He said a week ago that the coalition wanted to expand the programme extensively. Any school rated outstanding by Ofsted would automatically qualify for academy status, he said, and yesterday revealed that more than half of outstanding schools had applied. He announced that 1,114 schools had sought to become academies, of which 626 were outstanding schools. Of the top-rated schools, 273 were primaries, which did not qualify to become academies under the previous regime.

Mr Gove said: “I believe that head teachers and teachers know best how to run schools, not local bureaucrats or politicians. That’s why last week I wrote to every school in the country inviting them to take up academy freedoms if they wished to do so. The response has been overwhelming.”

Academies were created by Tony Blair, and the first of the schools opened in September 2002, replacing failing institutions in deprived areas.

Their leaders were given freedoms from local authorities, including being able to vary the pay and conditions of teachers, and the length of the school day. But some academy heads complained that their powers were constrained under the last Government.

Before the election the Tories attracted much attention for their “free” schools policy, based on the Swedish model. This will make it easier for parents concerned about the lack of good schools in their areas to set up their own education establishments, run by not-for-profit organisations.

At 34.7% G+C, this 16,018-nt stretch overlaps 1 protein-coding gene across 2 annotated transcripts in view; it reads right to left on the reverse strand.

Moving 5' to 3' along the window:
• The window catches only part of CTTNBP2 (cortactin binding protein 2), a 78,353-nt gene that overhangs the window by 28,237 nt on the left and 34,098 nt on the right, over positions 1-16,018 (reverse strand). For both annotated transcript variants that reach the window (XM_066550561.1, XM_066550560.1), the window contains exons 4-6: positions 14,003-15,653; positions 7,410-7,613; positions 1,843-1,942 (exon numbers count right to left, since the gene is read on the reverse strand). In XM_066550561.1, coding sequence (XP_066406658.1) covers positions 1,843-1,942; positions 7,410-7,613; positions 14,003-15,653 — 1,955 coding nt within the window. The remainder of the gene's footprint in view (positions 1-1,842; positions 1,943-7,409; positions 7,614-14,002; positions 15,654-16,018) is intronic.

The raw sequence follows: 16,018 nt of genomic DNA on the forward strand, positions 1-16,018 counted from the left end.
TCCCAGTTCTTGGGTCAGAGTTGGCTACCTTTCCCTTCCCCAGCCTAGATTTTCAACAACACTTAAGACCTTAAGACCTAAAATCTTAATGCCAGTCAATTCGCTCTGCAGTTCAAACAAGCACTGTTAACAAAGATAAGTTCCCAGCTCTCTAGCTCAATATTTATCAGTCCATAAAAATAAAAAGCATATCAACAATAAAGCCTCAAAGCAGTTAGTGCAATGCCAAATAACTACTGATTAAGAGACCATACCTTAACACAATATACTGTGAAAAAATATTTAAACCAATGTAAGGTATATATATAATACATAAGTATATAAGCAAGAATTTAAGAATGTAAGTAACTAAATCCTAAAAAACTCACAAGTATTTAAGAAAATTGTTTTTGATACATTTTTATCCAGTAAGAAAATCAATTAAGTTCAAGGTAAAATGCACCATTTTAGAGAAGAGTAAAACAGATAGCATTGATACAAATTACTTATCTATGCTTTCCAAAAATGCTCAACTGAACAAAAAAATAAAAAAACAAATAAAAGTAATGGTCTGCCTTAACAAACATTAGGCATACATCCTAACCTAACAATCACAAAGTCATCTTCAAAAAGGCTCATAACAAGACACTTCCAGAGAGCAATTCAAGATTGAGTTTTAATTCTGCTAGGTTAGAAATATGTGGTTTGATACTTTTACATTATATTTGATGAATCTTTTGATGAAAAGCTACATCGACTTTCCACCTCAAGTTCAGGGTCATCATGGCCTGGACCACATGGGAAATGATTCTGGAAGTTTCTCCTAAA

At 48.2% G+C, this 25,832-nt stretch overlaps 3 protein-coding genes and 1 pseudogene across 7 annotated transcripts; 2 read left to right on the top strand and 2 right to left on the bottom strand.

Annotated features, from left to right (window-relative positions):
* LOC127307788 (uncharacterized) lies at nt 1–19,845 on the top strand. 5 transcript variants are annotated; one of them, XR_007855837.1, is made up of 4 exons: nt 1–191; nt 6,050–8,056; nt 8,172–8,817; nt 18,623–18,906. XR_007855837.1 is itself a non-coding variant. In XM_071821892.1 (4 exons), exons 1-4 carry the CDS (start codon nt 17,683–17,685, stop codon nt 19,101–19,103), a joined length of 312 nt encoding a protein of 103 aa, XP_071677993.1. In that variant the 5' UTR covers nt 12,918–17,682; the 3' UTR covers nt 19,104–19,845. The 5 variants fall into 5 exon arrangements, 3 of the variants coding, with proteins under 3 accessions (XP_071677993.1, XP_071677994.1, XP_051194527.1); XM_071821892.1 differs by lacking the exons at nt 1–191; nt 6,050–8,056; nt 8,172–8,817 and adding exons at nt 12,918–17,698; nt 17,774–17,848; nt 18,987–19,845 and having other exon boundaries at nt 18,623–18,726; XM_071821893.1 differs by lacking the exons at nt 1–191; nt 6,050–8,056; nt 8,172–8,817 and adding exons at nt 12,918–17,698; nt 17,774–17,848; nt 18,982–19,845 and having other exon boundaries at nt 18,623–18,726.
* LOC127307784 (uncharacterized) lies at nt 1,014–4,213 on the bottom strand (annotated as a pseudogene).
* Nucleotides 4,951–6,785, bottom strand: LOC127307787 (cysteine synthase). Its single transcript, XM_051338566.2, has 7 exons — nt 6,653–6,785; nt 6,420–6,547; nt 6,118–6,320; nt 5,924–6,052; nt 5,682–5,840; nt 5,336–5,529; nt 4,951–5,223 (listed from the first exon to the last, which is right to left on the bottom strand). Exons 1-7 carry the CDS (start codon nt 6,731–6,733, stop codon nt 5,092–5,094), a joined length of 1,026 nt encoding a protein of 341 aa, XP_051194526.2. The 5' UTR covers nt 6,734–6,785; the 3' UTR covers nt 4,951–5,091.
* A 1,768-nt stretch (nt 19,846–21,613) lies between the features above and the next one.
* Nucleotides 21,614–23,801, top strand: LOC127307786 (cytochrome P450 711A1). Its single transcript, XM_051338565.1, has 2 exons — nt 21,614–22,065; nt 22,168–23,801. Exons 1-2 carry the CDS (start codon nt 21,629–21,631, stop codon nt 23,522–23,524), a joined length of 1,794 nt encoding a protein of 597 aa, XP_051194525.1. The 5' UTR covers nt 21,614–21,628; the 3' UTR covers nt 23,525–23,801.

Mr Gove paid tribute to David Laws, who was the Liberal Democrat education spokesman when he was in opposition, describing him as unfailingly honest, fair, decent and principled.

He also praised his predecessor, Ed Balls, for his work on child protection, and for staying firm in the face of lobbying from teachers for the abolition of Key Stage 2 tests. These are taken at the end of primary school and were formerly known as SATs.

Some teachers are opposed to the tests, which they claim dominate Year 6 and squeeze any spontaneity from the curriculum. The tests are used to produce data for school league tables. Mr Gove said that the tests were a vital accountability measure.

He was criticised by the Opposition for failing to guarantee that Building Schools for the Future, a £55 billion programme, would proceed in full. But Mr Gove said that the scheme was not necessarily allocating resources to the front line in the most effective way.

Chris Keates, general secretary of the National Association of Schoolmasters and Union of Women Teachers, said: “I have absolutely no doubt that the Secretary of State’s decision will be warmly welcomed by teachers across the country. I frequently said if the GTCE was abolished tomorrow few would notice and even less would care.”